Technical Information on laser discs

Technical information

Like a CD, a laserdisc has pits and lands back-coated with aluminium foil, but Laserdisc video was stored in analog format. So whereas on an audio CD (or DVD) the pits and lands will signify binary codes, on an LD the pits are created using frequency modulation of an analog signal, with the frequency carrier encoded using pulse-width modulation. The discs were recorded in one of two formats: CAV (constant angular velocity) or CLV (constant linear velocity). CAV discs were spun at a constant rotational speed during playback, with one video frame read per revolution, whereas CLV discs spun progressively slower as the disc was played from inside edge to outside edge. A CAV disc holds up to 30 minutes of content per side, while a CLV disc can hold twice that.

The main advantage of the CAV format was that its simpler playback method allowed "trick play" features such as freeze frame, slow motion, and reverse on all LD players, while CLV discs required a digital frame buffer to perform the same tasks, which was found only in high-end models. Another advantage was to reduce the visibility of cross talk from adjacent tracks, since on CAV discs any crosstalk at a specific point in a frame is simply from the same point in the next or previous frame. The vast majority of titles were only available in CLV.

Laserdisc (left) compared to a DVD.Audio could be stored in either analog or digital format and in a variety of surround sound formats; NTSC discs could carry two analog audio tracks, plus two uncompressed PCM digital audio tracks, which were CD quality. PAL discs could carry one pair, either analog or digital; in the UK the term LaserVision is used to refer to discs with analogue sound, while LaserDisc is used for those with digital audio. Dolby Digital (also called AC-3) and DTS, which are now common on DVD titles, first became available on Laserdisc, and Star Wars: Episode I (1999) which was released on Laserdisc in Japan, is among the first home video releases ever to include 6.1 channel Dolby Digital EX Surround. Unlike DVDs, which carry Dolby Digital audio in digital form, Laserdiscs store Dolby Digital in a frequency modulated form within a track normally used for analog audio. Extracting Dolby Digital from a Laserdisc required a player equipped with a special "AC-3 RF" output and an external demodulator in addition to an AC-3 decoder. The demodulator was necessary to convert the 2.88 MHz modulated AC-3 information on the disc and convert it into a 384 kbit/s signal that the decoder could handle. DTS audio took the place of the PCM audio tracks, and required only a direct connection via Optical Audio cable and a decoder to be heard.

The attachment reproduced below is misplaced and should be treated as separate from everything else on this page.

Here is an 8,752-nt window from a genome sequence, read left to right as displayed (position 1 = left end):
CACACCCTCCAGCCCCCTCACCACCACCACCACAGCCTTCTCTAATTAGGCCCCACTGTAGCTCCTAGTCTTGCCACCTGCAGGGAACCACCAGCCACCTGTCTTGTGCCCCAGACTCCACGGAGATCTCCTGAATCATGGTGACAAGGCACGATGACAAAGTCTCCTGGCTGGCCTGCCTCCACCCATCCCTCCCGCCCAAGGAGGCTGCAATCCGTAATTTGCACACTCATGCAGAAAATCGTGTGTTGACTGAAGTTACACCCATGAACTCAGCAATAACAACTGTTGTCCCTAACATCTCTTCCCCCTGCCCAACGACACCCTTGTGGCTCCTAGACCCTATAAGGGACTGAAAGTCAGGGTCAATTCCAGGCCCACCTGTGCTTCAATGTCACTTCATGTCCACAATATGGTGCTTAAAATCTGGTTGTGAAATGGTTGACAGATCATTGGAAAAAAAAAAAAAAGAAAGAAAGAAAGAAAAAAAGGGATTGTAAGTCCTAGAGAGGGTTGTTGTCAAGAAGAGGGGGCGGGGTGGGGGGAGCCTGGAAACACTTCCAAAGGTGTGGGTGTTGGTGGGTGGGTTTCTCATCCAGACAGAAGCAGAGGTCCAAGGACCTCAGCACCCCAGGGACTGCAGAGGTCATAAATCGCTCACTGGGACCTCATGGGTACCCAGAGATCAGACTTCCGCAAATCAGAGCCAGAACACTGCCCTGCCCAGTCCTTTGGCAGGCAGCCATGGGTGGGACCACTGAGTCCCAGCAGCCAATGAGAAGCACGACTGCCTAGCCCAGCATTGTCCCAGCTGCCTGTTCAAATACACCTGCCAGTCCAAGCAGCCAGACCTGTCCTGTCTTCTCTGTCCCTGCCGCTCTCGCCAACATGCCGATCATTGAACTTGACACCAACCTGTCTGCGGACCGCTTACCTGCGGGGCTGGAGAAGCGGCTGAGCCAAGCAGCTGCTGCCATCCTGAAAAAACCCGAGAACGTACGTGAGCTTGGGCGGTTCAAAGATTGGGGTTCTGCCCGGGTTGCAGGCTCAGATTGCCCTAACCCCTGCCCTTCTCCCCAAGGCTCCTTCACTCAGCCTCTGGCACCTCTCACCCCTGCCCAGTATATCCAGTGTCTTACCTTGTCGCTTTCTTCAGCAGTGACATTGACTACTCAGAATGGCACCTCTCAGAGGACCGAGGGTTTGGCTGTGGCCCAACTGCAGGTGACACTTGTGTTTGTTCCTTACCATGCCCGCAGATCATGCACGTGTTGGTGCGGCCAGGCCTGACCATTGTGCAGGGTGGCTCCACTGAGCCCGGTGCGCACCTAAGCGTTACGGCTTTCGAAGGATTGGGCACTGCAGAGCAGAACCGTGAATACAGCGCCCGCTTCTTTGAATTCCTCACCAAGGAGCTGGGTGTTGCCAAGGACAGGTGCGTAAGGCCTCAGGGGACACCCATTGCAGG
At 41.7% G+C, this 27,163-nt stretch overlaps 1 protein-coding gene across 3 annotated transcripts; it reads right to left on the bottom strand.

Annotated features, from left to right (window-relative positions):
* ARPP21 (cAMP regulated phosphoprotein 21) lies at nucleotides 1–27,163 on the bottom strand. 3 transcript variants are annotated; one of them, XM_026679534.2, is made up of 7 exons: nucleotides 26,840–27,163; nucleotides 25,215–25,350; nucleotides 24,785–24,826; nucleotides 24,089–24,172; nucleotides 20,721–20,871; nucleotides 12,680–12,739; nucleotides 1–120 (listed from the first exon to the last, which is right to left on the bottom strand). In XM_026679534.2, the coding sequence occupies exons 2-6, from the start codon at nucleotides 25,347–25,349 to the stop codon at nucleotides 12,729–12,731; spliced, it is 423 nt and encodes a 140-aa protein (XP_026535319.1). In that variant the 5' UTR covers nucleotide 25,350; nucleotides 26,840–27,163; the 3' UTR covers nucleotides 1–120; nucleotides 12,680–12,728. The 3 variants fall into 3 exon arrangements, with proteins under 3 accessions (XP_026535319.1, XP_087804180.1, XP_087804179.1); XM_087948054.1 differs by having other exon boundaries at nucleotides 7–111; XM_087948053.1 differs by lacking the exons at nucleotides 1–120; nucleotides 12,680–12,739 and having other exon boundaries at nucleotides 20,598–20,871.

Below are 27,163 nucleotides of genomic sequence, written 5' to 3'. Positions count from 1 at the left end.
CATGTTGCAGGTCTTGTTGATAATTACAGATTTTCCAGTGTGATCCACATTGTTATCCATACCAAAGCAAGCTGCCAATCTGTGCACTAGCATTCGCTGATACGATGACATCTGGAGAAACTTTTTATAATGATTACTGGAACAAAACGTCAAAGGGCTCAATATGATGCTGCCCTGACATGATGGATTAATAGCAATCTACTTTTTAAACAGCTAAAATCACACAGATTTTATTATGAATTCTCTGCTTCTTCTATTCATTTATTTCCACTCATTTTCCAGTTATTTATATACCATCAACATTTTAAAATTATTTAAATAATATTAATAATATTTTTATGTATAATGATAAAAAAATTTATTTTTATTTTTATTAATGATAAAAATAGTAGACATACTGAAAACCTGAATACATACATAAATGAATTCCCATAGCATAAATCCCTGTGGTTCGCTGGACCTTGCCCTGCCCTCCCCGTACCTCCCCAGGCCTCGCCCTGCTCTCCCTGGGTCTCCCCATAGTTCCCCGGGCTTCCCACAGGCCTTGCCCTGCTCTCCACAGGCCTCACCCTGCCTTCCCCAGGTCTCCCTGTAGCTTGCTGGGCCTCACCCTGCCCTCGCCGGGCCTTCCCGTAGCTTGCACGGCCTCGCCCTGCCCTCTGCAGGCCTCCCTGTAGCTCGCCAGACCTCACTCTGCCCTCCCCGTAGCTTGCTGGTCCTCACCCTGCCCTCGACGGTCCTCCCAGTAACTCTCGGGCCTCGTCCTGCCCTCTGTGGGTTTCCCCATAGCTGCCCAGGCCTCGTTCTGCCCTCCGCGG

At least where the digital soundtracks were concerned, the level of sound quality was unsurpassed at the time, but the quality of the analog soundtracks varied greatly depending on the disc, and sometimes on the player. Many early and lower-end LD players had poor analog audio sections, and many early discs had poor analog audio tracks, making Digital soundtracks in any form most desirable to serious enthusiasts once they became available. Early Discovision and Laserdisc titles lacked the digital audio option, but many of those movies received digital sound in later re-issues by Universal, and the quality of analog audio tracks generally got better as time went on. Many discs that had originally carried old analog stereo tracks received new Dolby Stereo and Dolby Surround tracks instead, often in addition to a digital track, helping boost sound quality. Later discs also applied CX noise reduction (a type of dynamic compression), which improved the signal-noise ratio of analog audio. In addition many later discs have no analog audio track at all, instead offering the choice of the PCM digital audio track or Dolby Digital.